Patron Comments

Case Schemmer, an eighth-grade student at Treasure Mountain Junior High, spoke on his personal experience with standards-based grading scales.

PCHS Custodian Selected as Utah’s 2019 Outstanding Education Support Professional

 Park City High School custodian Candelario “Cande” Ponce was recognized as Utah’s 2019 Outstanding Education Support Professional of the Year during a surprise assembly at the high school today, Tuesday, Nov. 20. Park City School District administrators along with leaders from both the Utah School Employees Association (USEA) and the Park City Classified Employees Association (PCCEA) joined students and staff in honoring Ponce as their unsung hero.

Education support professionals (ESP) are the support staff — clerical services, custodial and maintenance, food services, health and student services, paraeducators, security services, skilled trade services, technical services and transportation services — who work tirelessly to ensure students are healthy, safe, engaged, challenged and supported.

As the winner of USEA’s award, Ponce will be Utah’s nominee to the National Education Association’s ESP of the Year. He will attend the national conference in March 2019 in Las Vegas. Ponce will also travel throughout the state to meet members, raise awareness of ESP issues and advocate on their behalf.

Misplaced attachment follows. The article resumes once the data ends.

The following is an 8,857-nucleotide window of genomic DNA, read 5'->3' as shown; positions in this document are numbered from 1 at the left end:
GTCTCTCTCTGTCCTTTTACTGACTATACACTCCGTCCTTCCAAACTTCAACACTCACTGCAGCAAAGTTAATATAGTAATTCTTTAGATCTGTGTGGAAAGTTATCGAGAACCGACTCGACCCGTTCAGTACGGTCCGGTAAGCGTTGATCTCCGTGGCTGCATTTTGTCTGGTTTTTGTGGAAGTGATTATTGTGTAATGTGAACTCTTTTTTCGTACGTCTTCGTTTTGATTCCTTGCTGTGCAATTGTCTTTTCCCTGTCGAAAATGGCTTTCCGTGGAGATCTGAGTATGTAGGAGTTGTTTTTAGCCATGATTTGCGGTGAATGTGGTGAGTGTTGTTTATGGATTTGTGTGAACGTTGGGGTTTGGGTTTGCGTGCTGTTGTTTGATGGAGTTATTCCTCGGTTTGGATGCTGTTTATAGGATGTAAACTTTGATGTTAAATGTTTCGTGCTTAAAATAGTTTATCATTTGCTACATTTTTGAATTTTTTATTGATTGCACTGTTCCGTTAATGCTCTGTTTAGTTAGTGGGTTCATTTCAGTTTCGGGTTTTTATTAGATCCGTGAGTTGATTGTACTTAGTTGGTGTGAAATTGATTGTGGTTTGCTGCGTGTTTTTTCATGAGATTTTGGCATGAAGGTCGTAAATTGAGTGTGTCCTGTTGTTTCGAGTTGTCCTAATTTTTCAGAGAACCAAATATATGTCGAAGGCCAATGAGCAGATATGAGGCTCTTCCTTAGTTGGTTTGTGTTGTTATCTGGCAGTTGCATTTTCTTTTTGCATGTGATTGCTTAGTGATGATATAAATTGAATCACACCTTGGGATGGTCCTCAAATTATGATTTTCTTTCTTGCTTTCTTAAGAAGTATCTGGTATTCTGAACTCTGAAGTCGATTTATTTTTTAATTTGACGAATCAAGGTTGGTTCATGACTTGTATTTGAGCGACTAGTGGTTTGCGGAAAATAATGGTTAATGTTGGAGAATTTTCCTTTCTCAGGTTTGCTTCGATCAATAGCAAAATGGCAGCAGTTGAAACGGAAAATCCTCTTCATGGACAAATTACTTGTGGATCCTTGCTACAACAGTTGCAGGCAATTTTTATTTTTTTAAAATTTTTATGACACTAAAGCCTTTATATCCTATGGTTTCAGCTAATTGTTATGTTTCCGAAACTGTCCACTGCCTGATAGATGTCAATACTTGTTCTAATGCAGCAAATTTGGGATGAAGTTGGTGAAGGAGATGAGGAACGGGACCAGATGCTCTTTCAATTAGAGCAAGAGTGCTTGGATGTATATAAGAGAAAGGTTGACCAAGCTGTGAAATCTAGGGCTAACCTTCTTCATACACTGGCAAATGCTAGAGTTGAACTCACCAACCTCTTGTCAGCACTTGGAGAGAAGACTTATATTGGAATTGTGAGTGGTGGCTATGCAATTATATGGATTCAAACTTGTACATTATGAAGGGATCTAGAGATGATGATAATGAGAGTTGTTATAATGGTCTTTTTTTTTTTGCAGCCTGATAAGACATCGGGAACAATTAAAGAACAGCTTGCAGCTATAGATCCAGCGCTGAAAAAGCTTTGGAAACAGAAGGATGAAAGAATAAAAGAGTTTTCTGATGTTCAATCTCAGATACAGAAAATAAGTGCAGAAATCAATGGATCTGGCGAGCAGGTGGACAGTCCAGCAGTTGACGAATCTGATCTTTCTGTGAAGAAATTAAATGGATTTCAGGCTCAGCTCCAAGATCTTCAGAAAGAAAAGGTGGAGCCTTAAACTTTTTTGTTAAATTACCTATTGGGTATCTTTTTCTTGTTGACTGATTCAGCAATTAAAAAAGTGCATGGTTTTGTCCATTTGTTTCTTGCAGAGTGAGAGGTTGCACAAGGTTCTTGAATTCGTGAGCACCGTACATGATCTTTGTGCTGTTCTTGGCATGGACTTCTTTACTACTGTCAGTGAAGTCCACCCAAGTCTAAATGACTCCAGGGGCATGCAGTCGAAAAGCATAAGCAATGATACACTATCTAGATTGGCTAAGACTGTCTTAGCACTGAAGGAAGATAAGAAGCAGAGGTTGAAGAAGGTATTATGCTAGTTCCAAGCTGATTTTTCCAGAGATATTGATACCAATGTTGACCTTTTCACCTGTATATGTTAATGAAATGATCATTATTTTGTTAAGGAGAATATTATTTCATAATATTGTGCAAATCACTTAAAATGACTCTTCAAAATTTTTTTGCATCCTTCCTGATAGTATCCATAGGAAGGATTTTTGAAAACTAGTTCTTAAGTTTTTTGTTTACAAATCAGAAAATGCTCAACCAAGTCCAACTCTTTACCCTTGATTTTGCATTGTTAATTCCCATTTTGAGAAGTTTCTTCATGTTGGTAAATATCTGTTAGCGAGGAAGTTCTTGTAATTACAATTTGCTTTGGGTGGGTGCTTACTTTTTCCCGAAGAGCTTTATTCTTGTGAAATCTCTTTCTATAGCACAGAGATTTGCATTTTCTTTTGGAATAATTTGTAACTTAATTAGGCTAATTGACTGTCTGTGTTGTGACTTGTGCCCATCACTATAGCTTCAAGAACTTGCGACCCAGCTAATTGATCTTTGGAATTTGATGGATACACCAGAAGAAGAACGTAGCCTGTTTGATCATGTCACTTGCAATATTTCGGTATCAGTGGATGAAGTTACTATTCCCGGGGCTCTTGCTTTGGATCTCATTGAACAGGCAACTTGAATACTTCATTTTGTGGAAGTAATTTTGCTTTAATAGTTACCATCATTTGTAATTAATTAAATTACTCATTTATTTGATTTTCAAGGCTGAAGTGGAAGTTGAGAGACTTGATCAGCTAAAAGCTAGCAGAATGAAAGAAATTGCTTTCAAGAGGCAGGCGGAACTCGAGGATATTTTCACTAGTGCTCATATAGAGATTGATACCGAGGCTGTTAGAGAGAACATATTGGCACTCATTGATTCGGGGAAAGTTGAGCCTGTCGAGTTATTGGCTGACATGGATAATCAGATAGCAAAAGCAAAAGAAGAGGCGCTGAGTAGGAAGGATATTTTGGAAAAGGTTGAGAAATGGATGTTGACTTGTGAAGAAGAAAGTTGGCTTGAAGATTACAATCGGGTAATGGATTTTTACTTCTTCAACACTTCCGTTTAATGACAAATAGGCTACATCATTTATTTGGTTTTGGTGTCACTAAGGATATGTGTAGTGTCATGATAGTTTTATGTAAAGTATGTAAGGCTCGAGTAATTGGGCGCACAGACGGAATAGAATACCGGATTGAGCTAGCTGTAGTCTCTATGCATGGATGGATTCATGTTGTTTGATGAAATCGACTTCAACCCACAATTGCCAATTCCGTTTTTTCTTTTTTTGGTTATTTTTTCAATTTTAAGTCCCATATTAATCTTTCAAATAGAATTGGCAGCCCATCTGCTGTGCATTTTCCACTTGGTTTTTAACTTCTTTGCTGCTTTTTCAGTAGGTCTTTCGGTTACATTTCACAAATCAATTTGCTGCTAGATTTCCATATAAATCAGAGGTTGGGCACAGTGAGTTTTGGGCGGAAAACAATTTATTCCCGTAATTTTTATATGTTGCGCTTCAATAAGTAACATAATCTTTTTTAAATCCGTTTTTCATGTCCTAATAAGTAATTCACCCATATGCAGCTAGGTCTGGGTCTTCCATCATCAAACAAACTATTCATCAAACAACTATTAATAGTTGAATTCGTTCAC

Ponce has been a custodian at Park City High since 2009. “Schools today are filled with many young people who are hurting emotionally and struggling with self-identity,” says PCHS biology teacher Ed Mulick. “To have a humble, caring role model like Cande present in our school and taking interest in others, helps create an environment of security, peace, and acceptance…his strong dedication to his job represents the essence of his character.”

A father of five, he and his wife own a successful food business open 12 hours a day, seven days a week – all while working full-time as a school custodian. “All who know Cande and his calm and humble way tend to gravitate to him,” says Maryann Gilmore, Area 4 USEA Executive Board member.

PCHS junior selected for inaugural statewide Student Advisory Council

Daniel Bernhardt

Daniel Bernhardt, a junior at Park City High School, is one of 15 students appointed by the Utah State Board of Education’s inaugural Student Advisory Council.

“The students will advise the USBE on issues relevant to high school students throughout the state,” according to a press release from the USBE. “They were selected following an application period this fall after the USBE approved a new policy establishing the council.”

Students appointed to the council represent both traditional and charter  schools. They will be advising the board of student issues such as: mental health and bullying, racism and discrimination, access to STEM and technology, homelessness, LGBTQ challenges, students with disabilities, college readiness, and school funding.

The SAC will meet at least every other month to discuss how decisions made at the state level affect students.